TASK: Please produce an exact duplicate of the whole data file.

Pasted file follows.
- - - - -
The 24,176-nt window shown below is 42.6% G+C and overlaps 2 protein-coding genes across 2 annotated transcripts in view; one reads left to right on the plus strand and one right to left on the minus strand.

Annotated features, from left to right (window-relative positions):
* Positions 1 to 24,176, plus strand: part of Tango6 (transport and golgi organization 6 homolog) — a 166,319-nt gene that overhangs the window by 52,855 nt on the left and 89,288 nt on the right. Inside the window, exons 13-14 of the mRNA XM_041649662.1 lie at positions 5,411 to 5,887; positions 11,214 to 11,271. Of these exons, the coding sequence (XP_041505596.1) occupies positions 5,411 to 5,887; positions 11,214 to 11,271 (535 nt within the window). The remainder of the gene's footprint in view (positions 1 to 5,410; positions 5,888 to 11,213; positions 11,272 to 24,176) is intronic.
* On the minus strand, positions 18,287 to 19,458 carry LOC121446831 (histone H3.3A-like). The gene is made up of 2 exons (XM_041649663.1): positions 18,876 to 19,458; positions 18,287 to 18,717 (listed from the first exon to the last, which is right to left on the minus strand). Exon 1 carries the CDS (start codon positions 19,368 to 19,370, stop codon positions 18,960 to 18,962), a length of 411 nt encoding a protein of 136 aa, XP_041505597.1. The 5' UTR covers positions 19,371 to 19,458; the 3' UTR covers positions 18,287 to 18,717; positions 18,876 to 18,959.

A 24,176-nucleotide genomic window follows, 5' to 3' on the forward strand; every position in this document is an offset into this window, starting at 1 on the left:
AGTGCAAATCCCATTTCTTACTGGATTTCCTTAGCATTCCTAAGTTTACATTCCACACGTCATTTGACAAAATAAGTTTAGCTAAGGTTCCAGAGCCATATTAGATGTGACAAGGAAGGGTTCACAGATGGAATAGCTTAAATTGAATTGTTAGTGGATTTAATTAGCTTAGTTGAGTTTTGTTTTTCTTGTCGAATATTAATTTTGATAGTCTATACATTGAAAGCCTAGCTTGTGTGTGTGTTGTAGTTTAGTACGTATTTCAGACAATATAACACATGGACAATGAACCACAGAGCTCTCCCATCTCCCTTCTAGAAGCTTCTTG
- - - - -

The 24,176-nt window shown below is 42.6% G+C and overlaps 2 protein-coding genes across 2 annotated transcripts in view; one reads left to right on the plus strand and one right to left on the minus strand.

Annotated features, from left to right (window-relative positions):
* Positions 1 to 24,176, plus strand: part of Tango6 (transport and golgi organization 6 homolog) — a 166,319-nt gene that overhangs the window by 52,855 nt on the left and 89,288 nt on the right. Inside the window, exons 13-14 of the mRNA XM_041649662.1 lie at positions 5,411 to 5,887; positions 11,214 to 11,271. Of these exons, the coding sequence (XP_041505596.1) occupies positions 5,411 to 5,887; positions 11,214 to 11,271 (535 nt within the window). The remainder of the gene's footprint in view (positions 1 to 5,410; positions 5,888 to 11,213; positions 11,272 to 24,176) is intronic.
* On the minus strand, positions 18,287 to 19,458 carry LOC121446831 (histone H3.3A-like). The gene is made up of 2 exons (XM_041649663.1): positions 18,876 to 19,458; positions 18,287 to 18,717 (listed from the first exon to the last, which is right to left on the minus strand). Exon 1 carries the CDS (start codon positions 19,368 to 19,370, stop codon positions 18,960 to 18,962), a length of 411 nt encoding a protein of 136 aa, XP_041505597.1. The 5' UTR covers positions 19,371 to 19,458; the 3' UTR covers positions 18,287 to 18,717; positions 18,876 to 18,959.

A 24,176-nucleotide genomic window follows, 5' to 3' on the forward strand; every position in this document is an offset into this window, starting at 1 on the left:
AGTGCAAATCCCATTTCTTACTGGATTTCCTTAGCATTCCTAAGTTTACATTCCACACGTCATTTGACAAAATAAGTTTAGCTAAGGTTCCAGAGCCATATTAGATGTGACAAGGAAGGGTTCACAGATGGAATAGCTTAAATTGAATTGTTAGTGGATTTAATTAGCTTAGTTGAGTTTTGTTTTTCTTGTCGAATATTAATTTTGATAGTCTATACATTGAAAGCCTAGCTTGTGTGTGTGTTGTAGTTTAGTACGTATTTCAGACAATATAACACATGGACAATGAACCACAGAGCTCTCCCATCTCCCTTCTAGAAGCTTCTTG